The Deputy First Minister also explained to the committee that he would reach agreement with the commission on the forecast methodology prior to the production of the official forecasts. The commission told us that it is up to the Scottish Government whether it takes on board its suggestions or not, and at the end of the day it is the Government’s choice. It is not clear, therefore, whether the commission is being asked to agree the provisional forecasts and the methodology in advance of the production of the official forecasts.
The committee agrees with the OECD that there is a need for full transparency in this work. At present, no information is provided on the extent to which the forecasts were changed following the challenge meetings. The committee recognises that there needs to be some interaction between the commission and the Scottish Government. However, in the other models that we looked at, that is done primarily to share technical information, not to seek agreement on methods or to consider provisional forecasts. It is not clear to the committee how that role can be combined with the commission’s role as an independent assessor. The committee therefore recommends that, to ensure that the commission is seen to be independent, it should produce the official forecasts.
The committee believes that giving the commission ownership of the forecasts in this way addresses many of the concerns raised in relation to the perception of independence. If the commission does not produce the official forecasts, those concerns could remain, even though the committee accepts that the SFC is independent of Government.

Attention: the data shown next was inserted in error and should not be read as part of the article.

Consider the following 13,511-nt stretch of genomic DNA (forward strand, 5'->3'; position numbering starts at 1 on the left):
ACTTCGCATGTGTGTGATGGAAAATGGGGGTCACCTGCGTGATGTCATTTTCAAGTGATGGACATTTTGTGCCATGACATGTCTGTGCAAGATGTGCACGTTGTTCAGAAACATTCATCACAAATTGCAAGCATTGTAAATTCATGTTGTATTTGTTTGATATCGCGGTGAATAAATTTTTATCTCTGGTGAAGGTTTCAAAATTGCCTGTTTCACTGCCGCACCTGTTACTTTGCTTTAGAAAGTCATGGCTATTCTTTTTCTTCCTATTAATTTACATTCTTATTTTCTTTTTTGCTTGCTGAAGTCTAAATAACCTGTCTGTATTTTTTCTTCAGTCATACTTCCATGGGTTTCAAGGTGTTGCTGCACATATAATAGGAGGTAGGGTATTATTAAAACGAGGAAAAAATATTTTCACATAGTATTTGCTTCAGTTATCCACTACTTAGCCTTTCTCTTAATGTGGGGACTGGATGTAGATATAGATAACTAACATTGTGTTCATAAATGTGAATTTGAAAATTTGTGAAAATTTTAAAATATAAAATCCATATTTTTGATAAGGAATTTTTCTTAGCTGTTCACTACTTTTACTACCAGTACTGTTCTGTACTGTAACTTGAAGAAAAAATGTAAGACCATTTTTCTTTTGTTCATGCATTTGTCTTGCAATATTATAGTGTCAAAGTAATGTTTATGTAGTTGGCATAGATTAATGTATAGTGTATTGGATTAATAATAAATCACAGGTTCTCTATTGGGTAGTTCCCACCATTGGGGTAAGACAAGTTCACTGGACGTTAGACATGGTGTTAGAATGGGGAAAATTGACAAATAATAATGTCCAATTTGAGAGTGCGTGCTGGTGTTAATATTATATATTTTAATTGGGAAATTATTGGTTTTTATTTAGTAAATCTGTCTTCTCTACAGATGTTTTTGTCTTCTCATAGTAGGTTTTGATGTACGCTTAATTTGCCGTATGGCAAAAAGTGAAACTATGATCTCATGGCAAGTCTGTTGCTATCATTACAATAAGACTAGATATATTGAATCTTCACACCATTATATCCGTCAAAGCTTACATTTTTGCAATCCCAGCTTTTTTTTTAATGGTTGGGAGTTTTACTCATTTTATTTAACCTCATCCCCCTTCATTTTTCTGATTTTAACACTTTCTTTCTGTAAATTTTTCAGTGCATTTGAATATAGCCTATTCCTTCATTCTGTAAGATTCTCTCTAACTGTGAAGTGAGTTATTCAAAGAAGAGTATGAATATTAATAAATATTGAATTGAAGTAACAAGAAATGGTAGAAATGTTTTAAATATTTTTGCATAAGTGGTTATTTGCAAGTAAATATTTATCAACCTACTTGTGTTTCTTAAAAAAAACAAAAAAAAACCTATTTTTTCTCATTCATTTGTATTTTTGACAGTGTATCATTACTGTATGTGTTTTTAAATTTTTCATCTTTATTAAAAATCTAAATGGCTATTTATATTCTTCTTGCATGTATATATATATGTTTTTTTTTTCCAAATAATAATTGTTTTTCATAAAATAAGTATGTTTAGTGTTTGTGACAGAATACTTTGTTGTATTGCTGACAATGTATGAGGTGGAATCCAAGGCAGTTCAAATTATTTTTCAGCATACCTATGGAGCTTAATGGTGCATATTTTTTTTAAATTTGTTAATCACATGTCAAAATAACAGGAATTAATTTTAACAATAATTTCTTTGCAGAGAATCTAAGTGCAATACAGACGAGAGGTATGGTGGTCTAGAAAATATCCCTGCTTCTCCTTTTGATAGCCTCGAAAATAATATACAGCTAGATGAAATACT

The IMF raised concerns about the role of the commission in influencing the forecasts prior to publication. Others disagree. An argument against the proposal, which we have already heard, is that another independent body would have to scrutinise the commission’s official forecasts. It is not clear why, given that the committee heard that the most significant reason for establishing any fiscal commission is to provide reassurance that the forecasts will not be subject to any optimism bias. Full transparency in how the commission arrives at the forecasts is needed, and the Parliament and the Finance Committee in particular will have a role in holding it to account if the forecasts are off the mark.
I have been unable to deal with many of the report’s sections in the short time available; I hope that colleagues will cover some of them in the rest of the debate. In particular, the committee recommends that the bill should be amended to widen the commission’s functions to include assessing the Government’s performance against its fiscal rules and an assessment of the long-term sustainability of the public finances. I look forward to hearing colleagues’ view on that and other issues in our report as the debate progresses.
About one year ago, Scottish Labour set out its plans for and thinking on a Scottish office of budget responsibility: a truly independent body, with teeth, to ensure that we have greater transparency and scrutiny of Scotland’s public finances. The Finance Committee undertook a substantial inquiry, which has helped thinking in this area. I commend Kenny Gibson’s speech to the chamber. I am sure that he will not hear me say that that often, but I genuinely mean it.